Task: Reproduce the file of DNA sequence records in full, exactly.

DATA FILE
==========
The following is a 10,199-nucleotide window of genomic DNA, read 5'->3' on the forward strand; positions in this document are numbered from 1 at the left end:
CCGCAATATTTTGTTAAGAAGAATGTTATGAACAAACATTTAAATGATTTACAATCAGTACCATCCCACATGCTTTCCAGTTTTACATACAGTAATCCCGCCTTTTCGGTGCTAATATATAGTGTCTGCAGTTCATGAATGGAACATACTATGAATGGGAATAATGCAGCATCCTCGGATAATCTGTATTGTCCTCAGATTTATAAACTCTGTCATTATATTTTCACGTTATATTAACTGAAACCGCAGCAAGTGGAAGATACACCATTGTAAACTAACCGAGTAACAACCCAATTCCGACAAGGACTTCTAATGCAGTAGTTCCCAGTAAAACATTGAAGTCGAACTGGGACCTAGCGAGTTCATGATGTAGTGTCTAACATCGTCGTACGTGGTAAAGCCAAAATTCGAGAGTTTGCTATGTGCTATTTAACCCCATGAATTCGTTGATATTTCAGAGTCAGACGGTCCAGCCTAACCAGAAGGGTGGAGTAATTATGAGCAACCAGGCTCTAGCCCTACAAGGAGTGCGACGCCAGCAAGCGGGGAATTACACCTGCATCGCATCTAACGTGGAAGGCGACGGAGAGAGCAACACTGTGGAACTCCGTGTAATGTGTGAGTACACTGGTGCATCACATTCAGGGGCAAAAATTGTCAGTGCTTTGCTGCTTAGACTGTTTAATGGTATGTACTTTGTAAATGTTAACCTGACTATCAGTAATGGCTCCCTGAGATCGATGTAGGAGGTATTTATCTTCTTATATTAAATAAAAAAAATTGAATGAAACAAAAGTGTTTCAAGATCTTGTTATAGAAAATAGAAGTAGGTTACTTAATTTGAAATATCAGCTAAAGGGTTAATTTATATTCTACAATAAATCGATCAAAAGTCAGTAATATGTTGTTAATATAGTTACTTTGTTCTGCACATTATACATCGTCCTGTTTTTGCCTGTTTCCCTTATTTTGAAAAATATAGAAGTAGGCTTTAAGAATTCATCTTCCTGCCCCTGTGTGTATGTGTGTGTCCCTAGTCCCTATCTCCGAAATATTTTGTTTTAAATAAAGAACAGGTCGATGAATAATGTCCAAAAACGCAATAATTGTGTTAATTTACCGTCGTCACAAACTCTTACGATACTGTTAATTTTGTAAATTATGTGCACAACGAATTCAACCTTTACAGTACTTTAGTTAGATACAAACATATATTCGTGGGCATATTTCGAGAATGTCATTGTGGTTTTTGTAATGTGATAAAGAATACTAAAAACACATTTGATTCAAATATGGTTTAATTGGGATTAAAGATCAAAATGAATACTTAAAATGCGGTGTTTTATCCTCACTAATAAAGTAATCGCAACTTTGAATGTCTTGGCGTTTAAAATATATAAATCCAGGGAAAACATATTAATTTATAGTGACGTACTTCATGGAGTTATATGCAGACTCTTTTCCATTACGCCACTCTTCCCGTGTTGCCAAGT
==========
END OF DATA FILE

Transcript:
The following is a 10,199-nucleotide window of genomic DNA, read 5'->3' on the forward strand; positions in this document are numbered from 1 at the left end:
CCGCAATATTTTGTTAAGAAGAATGTTATGAACAAACATTTAAATGATTTACAATCAGTACCATCCCACATGCTTTCCAGTTTTACATACAGTAATCCCGCCTTTTCGGTGCTAATATATAGTGTCTGCAGTTCATGAATGGAACATACTATGAATGGGAATAATGCAGCATCCTCGGATAATCTGTATTGTCCTCAGATTTATAAACTCTGTCATTATATTTTCACGTTATATTAACTGAAACCGCAGCAAGTGGAAGATACACCATTGTAAACTAACCGAGTAACAACCCAATTCCGACAAGGACTTCTAATGCAGTAGTTCCCAGTAAAACATTGAAGTCGAACTGGGACCTAGCGAGTTCATGATGTAGTGTCTAACATCGTCGTACGTGGTAAAGCCAAAATTCGAGAGTTTGCTATGTGCTATTTAACCCCATGAATTCGTTGATATTTCAGAGTCAGACGGTCCAGCCTAACCAGAAGGGTGGAGTAATTATGAGCAACCAGGCTCTAGCCCTACAAGGAGTGCGACGCCAGCAAGCGGGGAATTACACCTGCATCGCATCTAACGTGGAAGGCGACGGAGAGAGCAACACTGTGGAACTCCGTGTAATGTGTGAGTACACTGGTGCATCACATTCAGGGGCAAAAATTGTCAGTGCTTTGCTGCTTAGACTGTTTAATGGTATGTACTTTGTAAATGTTAACCTGACTATCAGTAATGGCTCCCTGAGATCGATGTAGGAGGTATTTATCTTCTTATATTAAATAAAAAAAATTGAATGAAACAAAAGTGTTTCAAGATCTTGTTATAGAAAATAGAAGTAGGTTACTTAATTTGAAATATCAGCTAAAGGGTTAATTTATATTCTACAATAAATCGATCAAAAGTCAGTAATATGTTGTTAATATAGTTACTTTGTTCTGCACATTATACATCGTCCTGTTTTTGCCTGTTTCCCTTATTTTGAAAAATATAGAAGTAGGCTTTAAGAATTCATCTTCCTGCCCCTGTGTGTATGTGTGTGTCCCTAGTCCCTATCTCCGAAATATTTTGTTTTAAATAAAGAACAGGTCGATGAATAATGTCCAAAAACGCAATAATTGTGTTAATTTACCGTCGTCACAAACTCTTACGATACTGTTAATTTTGTAAATTATGTGCACAACGAATTCAACCTTTACAGTACTTTAGTTAGATACAAACATATATTCGTGGGCATATTTCGAGAATGTCATTGTGGTTTTTGTAATGTGATAAAGAATACTAAAAACACATTTGATTCAAATATGGTTTAATTGGGATTAAAGATCAAAATGAATACTTAAAATGCGGTGTTTTATCCTCACTAATAAAGTAATCGCAACTTTGAATGTCTTGGCGTTTAAAATATATAAATCCAGGGAAAACATATTAATTTATAGTGACGTACTTCATGGAGTTATATGCAGACTCTTTTCCATTACGCCACTCTTCCCGTGTTGCCAAGT